Greater Rural Opportunities for Women (GROW)

2012 - 2018



Families in Northern Ghana have nutritious food throughout the year as women increase their agricultural production, strengthen their links to markets, diversify the food they produce, and increase their understanding of nutrition.


Over 23,000 women farmers and their families

Context & Opportunity

Ghana has emerged as one of Africa’s economic success stories with steady economic growth during the past two decades, particularly in its agriculture and mining sectors.

However, the gains the country has made are not evenly distributed among its people. Many Ghanaians, particularly in the north, still live in poverty and regularly experience food insecurity. Traditional, small-scale farmers are vulnerable to climate change and food insecurity. Three-quarters of the Northern population still lives in rural areas.

Strategies that can enhance food security while ensuring better income opportunities for rural populations are critical to reduce chronic food shortages and dependency on food aid.


Using market-driven approaches, MEDA’s Greater Rural Opportunities for Women (GROW) project  focused on improving food security for families in Northern Ghana by assisting women farmers to grow more soybeans and create market links that can increase incomes. Soybeans offer multiple benefits such as strong market demand in Ghana, high nutritional value, and contributing to soil fertility.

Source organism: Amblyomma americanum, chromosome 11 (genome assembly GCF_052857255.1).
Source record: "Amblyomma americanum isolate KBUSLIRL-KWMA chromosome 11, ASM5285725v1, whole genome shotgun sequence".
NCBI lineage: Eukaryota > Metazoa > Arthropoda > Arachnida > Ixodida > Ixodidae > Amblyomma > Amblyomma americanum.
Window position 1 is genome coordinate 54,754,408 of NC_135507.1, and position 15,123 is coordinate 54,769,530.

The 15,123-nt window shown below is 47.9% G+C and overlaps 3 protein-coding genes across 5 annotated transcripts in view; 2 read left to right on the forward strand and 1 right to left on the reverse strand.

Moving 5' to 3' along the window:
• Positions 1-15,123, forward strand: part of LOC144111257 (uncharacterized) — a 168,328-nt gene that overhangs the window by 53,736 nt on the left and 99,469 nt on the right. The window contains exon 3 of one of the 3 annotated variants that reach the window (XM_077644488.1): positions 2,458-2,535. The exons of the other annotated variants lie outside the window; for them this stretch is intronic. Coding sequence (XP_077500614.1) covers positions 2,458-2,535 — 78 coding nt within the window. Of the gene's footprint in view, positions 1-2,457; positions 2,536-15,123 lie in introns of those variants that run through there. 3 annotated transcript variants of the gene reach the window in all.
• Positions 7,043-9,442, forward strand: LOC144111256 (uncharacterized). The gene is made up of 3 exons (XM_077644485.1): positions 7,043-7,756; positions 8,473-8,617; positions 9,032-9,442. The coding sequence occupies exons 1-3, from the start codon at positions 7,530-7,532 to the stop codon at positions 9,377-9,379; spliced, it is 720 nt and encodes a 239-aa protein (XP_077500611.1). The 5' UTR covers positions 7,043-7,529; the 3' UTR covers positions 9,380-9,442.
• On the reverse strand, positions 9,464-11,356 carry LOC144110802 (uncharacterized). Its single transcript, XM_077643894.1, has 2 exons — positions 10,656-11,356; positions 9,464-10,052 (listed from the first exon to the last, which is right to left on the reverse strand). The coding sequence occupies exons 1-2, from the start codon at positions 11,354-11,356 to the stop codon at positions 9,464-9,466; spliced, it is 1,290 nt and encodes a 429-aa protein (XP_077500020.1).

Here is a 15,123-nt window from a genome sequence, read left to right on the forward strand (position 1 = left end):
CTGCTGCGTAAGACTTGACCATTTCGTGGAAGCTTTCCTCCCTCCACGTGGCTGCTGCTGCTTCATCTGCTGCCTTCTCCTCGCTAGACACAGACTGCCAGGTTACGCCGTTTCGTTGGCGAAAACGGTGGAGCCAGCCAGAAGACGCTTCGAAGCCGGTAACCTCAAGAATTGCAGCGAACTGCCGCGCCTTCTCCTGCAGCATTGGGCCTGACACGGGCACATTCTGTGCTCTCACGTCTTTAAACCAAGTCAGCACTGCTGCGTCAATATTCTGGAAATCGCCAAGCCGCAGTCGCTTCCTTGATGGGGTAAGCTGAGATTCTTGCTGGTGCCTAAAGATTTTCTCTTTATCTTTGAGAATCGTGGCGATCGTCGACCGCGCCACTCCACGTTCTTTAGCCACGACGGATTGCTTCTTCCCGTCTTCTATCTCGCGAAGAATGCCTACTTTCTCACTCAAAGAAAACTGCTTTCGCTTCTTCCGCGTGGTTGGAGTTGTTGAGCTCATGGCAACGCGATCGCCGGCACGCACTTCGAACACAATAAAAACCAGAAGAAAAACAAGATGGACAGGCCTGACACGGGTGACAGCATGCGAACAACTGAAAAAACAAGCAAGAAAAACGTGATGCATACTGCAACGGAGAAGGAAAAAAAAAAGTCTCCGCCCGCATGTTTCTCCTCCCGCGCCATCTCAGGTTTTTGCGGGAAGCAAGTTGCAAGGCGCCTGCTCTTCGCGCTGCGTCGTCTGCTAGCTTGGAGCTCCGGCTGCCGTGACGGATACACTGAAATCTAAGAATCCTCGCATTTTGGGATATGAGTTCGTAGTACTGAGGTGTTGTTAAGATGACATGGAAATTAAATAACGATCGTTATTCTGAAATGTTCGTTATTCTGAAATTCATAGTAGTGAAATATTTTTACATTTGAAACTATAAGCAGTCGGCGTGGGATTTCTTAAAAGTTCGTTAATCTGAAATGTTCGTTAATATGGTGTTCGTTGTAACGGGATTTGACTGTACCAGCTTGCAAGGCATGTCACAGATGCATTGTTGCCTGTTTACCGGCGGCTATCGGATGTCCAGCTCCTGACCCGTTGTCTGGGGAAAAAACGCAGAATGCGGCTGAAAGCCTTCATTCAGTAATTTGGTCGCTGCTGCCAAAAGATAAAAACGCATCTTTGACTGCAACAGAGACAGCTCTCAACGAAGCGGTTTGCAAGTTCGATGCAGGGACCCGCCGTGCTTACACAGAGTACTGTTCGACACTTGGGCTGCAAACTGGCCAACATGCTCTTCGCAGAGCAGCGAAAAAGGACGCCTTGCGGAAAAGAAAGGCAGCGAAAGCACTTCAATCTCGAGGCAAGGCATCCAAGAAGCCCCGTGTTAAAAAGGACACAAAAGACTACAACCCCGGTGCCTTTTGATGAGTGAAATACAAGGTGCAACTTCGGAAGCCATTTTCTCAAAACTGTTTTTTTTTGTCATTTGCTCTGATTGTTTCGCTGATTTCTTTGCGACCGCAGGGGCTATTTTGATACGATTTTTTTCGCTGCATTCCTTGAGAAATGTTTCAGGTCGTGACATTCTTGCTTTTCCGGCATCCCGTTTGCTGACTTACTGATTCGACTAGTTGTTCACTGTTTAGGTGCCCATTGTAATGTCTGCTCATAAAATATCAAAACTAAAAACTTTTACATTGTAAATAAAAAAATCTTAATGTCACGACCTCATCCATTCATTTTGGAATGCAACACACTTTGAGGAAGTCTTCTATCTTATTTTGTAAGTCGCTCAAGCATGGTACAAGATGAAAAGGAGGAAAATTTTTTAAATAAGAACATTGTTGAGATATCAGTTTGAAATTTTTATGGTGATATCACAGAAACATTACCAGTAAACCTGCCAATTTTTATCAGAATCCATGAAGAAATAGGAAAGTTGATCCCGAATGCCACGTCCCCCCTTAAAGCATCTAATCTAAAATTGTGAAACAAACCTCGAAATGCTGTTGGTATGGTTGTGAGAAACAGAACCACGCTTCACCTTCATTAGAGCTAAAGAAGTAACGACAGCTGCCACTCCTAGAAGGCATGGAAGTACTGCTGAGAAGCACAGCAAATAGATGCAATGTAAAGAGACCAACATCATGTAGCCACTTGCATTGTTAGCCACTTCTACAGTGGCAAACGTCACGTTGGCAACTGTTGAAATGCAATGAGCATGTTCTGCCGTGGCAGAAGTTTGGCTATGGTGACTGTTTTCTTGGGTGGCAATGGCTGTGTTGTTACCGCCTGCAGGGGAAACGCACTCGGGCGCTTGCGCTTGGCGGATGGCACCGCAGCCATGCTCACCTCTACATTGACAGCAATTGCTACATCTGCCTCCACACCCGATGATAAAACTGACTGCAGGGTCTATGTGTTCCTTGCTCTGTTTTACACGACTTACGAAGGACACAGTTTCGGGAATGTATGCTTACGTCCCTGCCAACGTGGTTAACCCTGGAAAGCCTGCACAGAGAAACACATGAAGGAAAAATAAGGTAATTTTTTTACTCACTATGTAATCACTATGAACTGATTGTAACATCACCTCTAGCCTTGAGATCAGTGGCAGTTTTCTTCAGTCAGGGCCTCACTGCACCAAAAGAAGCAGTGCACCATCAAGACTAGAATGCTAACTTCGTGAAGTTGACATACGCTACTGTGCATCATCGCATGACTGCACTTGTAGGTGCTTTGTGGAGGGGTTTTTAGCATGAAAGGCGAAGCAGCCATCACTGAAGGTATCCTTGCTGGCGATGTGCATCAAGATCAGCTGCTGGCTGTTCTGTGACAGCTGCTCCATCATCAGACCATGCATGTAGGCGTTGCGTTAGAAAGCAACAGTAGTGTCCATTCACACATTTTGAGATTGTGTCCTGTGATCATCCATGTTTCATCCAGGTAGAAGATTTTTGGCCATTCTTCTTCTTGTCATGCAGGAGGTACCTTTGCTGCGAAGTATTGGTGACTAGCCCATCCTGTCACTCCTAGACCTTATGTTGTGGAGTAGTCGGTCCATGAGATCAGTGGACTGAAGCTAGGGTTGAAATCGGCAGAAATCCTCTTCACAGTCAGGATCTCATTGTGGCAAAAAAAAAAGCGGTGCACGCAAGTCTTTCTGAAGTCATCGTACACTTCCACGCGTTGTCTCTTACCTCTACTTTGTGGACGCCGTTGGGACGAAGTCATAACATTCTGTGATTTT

The project also provided technical assistance and financial literacy training to support women to make sound nutritional choices for their families and better manage their financial resources. Savings opportunities were also made available so that women could invest in expanding their productive activities.

The project was implemented in partnership with local organizations with a focus on strengthening local capacity and experience in delivering market-driven programming.


Greater Rural Opportunities for Women (GROW): A Multifaceted approach to poverty alleviation at scale

Authors: Jennifer Denomy, Jennifer Gurbin Harley

How did the Greater Rural Opportunities for Women (GROW) project reach over 23,000 smallholder farmers in northern Ghana and achieve impact? This case study describes the project’s multifaceted approach to poverty reduction, which combined adaptive management and a comprehensive communications strategy to work toward poverty alleviation at scale.


This program was undertaken with the financial support of the Government of Canada provided through Global Affairs Canada.